A world first, it has been specifically designed for schools to give children a safe, instant and anonymous tool to report abuse “and any of the challenges facing children today”.
It has been created by a Durban specialised child abuse investigation business, headed by a former Child Protection Unit police officer, Marc Hardwick, 44, director of The Guardian Group child investigation company.
Studies by the University of Cape Town revealed that more than 750 000 children will have been sexually abused by the time they reach 17, which equates to one in every three children.
Childline SA says that only one in 10 cases are reported and only one in seven are successfully prosecuted.
The Guardian Group believe that not only will the app help to support children who have been abused, but it will also ensure that the perpetrators are brought to book.
Schools which sign up for the app will pay a monthly fee of about R500, but it will be free to pupils at the school who have downloaded the app from either the Play Store or Apple App Store.
This enables them to report on issues that they or their friends are experiencing.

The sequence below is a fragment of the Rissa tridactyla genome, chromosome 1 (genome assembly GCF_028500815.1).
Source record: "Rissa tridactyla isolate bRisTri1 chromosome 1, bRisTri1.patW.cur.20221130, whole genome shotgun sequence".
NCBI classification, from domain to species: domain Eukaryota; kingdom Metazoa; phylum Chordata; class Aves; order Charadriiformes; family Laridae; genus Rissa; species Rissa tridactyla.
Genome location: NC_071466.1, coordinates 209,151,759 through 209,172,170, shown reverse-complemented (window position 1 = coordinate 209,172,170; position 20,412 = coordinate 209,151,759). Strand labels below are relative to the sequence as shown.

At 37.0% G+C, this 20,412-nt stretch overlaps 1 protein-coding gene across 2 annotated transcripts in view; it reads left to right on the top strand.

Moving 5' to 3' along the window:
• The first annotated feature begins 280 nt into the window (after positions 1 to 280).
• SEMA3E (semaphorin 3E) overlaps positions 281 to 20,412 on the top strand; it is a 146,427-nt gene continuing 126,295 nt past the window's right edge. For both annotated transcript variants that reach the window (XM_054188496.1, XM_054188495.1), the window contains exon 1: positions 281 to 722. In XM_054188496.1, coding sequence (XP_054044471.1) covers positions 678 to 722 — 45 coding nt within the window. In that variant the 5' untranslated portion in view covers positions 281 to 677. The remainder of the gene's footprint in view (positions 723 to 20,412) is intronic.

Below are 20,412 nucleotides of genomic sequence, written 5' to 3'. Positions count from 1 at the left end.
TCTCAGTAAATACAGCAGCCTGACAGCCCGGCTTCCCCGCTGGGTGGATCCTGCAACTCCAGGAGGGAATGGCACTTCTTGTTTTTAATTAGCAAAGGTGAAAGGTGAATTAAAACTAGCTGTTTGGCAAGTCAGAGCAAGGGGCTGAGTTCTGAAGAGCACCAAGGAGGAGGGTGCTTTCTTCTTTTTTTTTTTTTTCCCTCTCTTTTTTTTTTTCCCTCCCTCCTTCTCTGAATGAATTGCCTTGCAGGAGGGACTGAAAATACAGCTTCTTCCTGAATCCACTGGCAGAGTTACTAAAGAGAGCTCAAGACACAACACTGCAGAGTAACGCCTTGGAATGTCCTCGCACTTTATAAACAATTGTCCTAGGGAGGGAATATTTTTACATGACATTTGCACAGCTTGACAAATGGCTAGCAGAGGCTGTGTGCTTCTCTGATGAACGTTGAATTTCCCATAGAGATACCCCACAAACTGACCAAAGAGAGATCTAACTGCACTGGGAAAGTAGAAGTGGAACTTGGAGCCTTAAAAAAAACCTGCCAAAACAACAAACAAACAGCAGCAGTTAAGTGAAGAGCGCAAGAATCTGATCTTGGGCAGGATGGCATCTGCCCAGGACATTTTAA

Hardwick explained that the system was set up to make sure that only a predefined staff member could access reports that were made about abuse or bullying, with the investigation being managed by a senior staff member using the reporting system technology.
When a report is submitted, it goes to the e-mail of the pre-defined staff members, telling them to log into the system to access details of the report “and take the necessary action to safeguard the child”.
The staff member can ask for further information if necessary from the person making the report, but will never know his or her identity.
“This is extremely important to us, as the power of this app is ensuring the anonymity of the reporter,” Hardwick said.
If the school investigation concludes that a forensic investigation is needed, in the case of rape or a sexual assault case for instance, the school can either refer the issue to The Guardian investigators or to the police.
“This is important because in a case of bullying, for example, if the bully checked the reporter’s phone and found that the anonymous reporting app was there, he would know who had made the report. But if every pupil has the app it further protects the anonymity of the reporter,” Hardwick explained.
A “very basic” version of the app was tested last September and Hardwick sent e-mails to 33 000 schools and was interviewed on TV.
After that, his phone never stopped ringing and hundreds of schools were interested in implementing it.
He teamed up with businessmen and got financial backing to develop structures to allow the app to be sustainable for the high local demand.